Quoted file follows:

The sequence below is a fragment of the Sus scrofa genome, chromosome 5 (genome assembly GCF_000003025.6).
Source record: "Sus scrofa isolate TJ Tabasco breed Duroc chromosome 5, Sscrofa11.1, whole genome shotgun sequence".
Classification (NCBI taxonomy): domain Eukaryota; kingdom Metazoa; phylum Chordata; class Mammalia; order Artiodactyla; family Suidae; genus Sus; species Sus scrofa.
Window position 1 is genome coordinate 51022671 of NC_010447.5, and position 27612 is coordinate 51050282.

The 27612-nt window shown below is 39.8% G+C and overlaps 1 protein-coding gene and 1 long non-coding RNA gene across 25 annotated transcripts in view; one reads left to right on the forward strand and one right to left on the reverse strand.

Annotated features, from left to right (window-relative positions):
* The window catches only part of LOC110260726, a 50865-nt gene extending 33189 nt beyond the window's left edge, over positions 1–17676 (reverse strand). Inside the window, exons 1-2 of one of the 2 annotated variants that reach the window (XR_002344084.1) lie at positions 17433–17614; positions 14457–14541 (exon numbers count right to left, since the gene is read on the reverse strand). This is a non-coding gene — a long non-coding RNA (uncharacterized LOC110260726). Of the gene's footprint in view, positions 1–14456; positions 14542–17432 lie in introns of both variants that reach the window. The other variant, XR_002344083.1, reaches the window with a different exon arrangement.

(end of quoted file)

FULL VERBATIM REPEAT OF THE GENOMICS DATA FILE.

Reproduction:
The sequence below is a fragment of the Sus scrofa genome, chromosome 5 (genome assembly GCF_000003025.6).
Source record: "Sus scrofa isolate TJ Tabasco breed Duroc chromosome 5, Sscrofa11.1, whole genome shotgun sequence".
Classification (NCBI taxonomy): domain Eukaryota; kingdom Metazoa; phylum Chordata; class Mammalia; order Artiodactyla; family Suidae; genus Sus; species Sus scrofa.
Window position 1 is genome coordinate 51022671 of NC_010447.5, and position 27612 is coordinate 51050282.

The 27612-nt window shown below is 39.8% G+C and overlaps 1 protein-coding gene and 1 long non-coding RNA gene across 25 annotated transcripts in view; one reads left to right on the forward strand and one right to left on the reverse strand.

Annotated features, from left to right (window-relative positions):
* The window catches only part of LOC110260726, a 50865-nt gene extending 33189 nt beyond the window's left edge, over positions 1–17676 (reverse strand). Inside the window, exons 1-2 of one of the 2 annotated variants that reach the window (XR_002344084.1) lie at positions 17433–17614; positions 14457–14541 (exon numbers count right to left, since the gene is read on the reverse strand). This is a non-coding gene — a long non-coding RNA (uncharacterized LOC110260726). Of the gene's footprint in view, positions 1–14456; positions 14542–17432 lie in introns of both variants that reach the window. The other variant, XR_002344083.1, reaches the window with a different exon arrangement.